Residential living in the States Vs. Europe

The debate on whether America or Europe is a better place to live has dragged on for years without any conclusive answer. Depending on whose side you are on, you may not like the way Americans work for long hours, eat anywhere, discuss their TV shows, dress up and drive a lot or the way living in Europe is expensive from cars, gas, food and even  weddings.

These differences exist and cannot affect you much, but the most important thing that you should consider before moving to either Europe or the States is residential living. So, how do residential living in the States compare to that of  Europe?


While American houses are largely made of wood, European houses involve masonry. This makes a big difference in terms of cost, durability, energy efficiency and beauty.

The American residences can have a variety of themes from the country, Arts and craft and colonial to shaker simply because there is abundant wood that produces spectacular residential architecture, especially when used for interior decorative  purposes.

The Americans have their vast forests to thank for and the tradition of building modest homes using wood as the primary material. On the other hand, Europe doesn’t have enough forest resources, and their tradition of masonry goes back to several hundred years. As a result, these houses last much longer, have high resale values, withstand disasters and have higher  values.


Another important difference between the States and European residential living is the size of the houses. While a typical American suburban house is on average 4000 ft2, the same in Europe is about 1300 ft2, yet the price is comparatively the same or even more in  Europe.

For this reason, European cities are densely populated having small compact homes with smaller backyards and a few  rooms.

These houses may be smaller but they are treasured, unique and energy efficient historical gems that require little maintenance. However, those in the States enjoy their big houses with huge back and front yards, a centralized heating system, laundry rooms, two or more car garage with driveways and sometimes a sprinkler  system.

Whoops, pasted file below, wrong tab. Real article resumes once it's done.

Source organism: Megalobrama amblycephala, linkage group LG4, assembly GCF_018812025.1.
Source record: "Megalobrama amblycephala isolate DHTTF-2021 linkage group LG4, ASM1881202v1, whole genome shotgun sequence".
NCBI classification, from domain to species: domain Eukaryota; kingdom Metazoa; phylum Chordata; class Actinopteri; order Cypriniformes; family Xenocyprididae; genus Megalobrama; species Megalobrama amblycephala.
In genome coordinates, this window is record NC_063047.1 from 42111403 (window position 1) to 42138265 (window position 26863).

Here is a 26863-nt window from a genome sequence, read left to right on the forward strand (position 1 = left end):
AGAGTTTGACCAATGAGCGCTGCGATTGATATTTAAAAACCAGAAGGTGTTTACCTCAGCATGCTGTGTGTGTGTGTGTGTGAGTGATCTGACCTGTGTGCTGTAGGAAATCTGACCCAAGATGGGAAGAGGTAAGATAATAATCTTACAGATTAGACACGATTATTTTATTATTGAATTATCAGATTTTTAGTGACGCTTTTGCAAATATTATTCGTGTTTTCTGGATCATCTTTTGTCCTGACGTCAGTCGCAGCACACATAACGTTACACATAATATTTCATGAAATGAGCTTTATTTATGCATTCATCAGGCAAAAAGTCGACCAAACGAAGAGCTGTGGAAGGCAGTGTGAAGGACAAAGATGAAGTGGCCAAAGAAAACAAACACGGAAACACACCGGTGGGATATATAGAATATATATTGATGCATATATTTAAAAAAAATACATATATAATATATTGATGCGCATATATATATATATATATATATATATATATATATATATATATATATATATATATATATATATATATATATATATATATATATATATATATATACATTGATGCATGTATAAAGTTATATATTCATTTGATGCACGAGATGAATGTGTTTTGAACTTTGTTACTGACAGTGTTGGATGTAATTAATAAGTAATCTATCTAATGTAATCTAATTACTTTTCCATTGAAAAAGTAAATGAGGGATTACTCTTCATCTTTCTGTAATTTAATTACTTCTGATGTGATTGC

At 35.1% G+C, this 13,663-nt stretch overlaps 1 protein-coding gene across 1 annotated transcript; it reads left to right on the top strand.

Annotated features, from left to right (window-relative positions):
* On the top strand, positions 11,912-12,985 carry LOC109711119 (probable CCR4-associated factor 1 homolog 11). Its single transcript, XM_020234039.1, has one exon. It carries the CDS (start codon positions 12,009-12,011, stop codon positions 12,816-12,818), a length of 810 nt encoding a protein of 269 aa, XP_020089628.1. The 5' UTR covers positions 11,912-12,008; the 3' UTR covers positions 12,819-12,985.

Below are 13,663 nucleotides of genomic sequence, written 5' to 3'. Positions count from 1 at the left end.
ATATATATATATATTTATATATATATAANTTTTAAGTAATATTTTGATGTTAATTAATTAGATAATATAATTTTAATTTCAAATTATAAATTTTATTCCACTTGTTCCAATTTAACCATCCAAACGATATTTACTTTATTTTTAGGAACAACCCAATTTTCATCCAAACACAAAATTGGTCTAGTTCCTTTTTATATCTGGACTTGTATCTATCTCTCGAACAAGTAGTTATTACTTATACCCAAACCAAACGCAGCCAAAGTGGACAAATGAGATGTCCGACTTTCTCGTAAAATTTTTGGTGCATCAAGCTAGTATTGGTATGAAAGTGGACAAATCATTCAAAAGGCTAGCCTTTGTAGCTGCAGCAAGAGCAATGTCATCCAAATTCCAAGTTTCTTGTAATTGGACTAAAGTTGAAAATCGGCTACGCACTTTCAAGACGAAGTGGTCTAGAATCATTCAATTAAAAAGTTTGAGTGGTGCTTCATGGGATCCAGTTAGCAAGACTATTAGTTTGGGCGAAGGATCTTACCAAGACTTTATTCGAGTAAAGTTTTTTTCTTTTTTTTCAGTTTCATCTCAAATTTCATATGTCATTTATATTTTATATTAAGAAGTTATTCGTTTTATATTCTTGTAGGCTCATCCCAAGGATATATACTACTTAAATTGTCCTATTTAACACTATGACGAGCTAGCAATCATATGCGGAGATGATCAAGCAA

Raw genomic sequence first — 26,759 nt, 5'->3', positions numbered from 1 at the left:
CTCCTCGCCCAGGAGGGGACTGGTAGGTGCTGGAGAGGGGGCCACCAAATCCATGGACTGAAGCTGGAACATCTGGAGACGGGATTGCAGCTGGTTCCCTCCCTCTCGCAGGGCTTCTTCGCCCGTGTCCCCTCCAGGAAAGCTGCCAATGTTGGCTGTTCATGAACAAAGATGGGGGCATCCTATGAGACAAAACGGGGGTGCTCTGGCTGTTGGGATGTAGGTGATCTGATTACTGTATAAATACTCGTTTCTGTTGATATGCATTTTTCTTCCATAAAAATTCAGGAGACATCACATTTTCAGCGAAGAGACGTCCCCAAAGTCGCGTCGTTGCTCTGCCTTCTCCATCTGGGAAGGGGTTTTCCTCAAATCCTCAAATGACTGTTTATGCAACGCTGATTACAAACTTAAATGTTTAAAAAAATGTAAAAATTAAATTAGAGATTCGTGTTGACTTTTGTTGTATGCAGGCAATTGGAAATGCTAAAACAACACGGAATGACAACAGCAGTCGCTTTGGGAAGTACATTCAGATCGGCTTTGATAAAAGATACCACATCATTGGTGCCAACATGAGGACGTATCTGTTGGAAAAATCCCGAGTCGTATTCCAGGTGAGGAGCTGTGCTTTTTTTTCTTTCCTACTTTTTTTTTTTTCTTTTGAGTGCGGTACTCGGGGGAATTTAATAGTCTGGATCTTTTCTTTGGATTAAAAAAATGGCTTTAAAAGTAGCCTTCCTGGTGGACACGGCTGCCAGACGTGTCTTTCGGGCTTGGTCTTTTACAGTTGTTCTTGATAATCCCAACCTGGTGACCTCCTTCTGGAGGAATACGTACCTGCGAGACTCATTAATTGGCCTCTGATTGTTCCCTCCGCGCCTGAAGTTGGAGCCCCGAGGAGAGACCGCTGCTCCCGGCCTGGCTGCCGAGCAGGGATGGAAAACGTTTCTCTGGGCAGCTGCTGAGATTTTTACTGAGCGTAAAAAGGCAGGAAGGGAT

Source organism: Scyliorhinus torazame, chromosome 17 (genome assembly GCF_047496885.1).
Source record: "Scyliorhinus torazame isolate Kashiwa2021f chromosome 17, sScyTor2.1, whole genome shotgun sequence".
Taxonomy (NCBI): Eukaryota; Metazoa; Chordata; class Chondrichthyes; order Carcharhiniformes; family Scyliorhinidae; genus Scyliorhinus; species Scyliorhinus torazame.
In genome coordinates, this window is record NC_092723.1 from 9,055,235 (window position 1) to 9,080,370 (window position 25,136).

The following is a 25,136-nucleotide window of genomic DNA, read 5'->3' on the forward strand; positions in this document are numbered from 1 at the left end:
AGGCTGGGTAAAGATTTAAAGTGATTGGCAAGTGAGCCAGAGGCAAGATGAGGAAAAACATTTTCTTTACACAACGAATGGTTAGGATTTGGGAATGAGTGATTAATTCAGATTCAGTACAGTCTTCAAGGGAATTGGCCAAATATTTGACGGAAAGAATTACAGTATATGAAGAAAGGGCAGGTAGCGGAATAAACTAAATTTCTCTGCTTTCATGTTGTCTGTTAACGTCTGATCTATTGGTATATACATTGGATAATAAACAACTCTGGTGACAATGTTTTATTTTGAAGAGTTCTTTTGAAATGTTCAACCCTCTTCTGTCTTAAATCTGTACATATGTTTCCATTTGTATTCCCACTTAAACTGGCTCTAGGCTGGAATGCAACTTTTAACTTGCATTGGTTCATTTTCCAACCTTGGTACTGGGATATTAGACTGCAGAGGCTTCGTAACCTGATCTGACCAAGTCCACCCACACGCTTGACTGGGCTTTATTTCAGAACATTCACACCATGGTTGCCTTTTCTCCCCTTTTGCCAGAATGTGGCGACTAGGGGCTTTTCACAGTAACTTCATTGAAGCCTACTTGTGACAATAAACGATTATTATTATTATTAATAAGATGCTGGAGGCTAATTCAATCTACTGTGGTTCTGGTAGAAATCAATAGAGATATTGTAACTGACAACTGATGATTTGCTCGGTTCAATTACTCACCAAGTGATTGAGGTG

The difference in the residential architecture of Europe and the US has to do with the age of their cities and towns. European residential living may be characterized on average with terraced, narrow houses and narrow roads with more pedestrian considerations. While this does not apply everywhere, it just tells you that the majority of European cities are older compared to the American cities that continue to sprawl with bigger and newer  homes.

The States has a lower population density per Km2 and considering the urban sprawl, this comes with its own commuting and transport problems compared to Europe. However, it is now a trend to find upscale living spaces that present a new way of life characterized with luxury living, unique communities and resort-style amenities like these Alder apartment homes or you can read more about similar  homes.

It even gets better as many of them are conveniently located near metro links and major highways especially if you prefer to drive  less.


Residential living in the US may be bigger and better but that does not mean that it is expensive compared to most parts of Europe in terms of rent, utility bills, and  groceries.

The UK, which is the most expensive place to raise a family in Europe, has the cost of living at 103% of the average household income while that of the USA stands at 90%. However, some parts of Europe can be quite cheaper like Spain (76%), Germany (52%) and Sweden  (43%).

There may be a big difference between living in the States and Europe but just because you have not gotten used to living on the other side does not make it a bad place. These differences do not also apply  generally.

All opinions expressed on USDR are those of the author and not necessarily those of US Daily Review.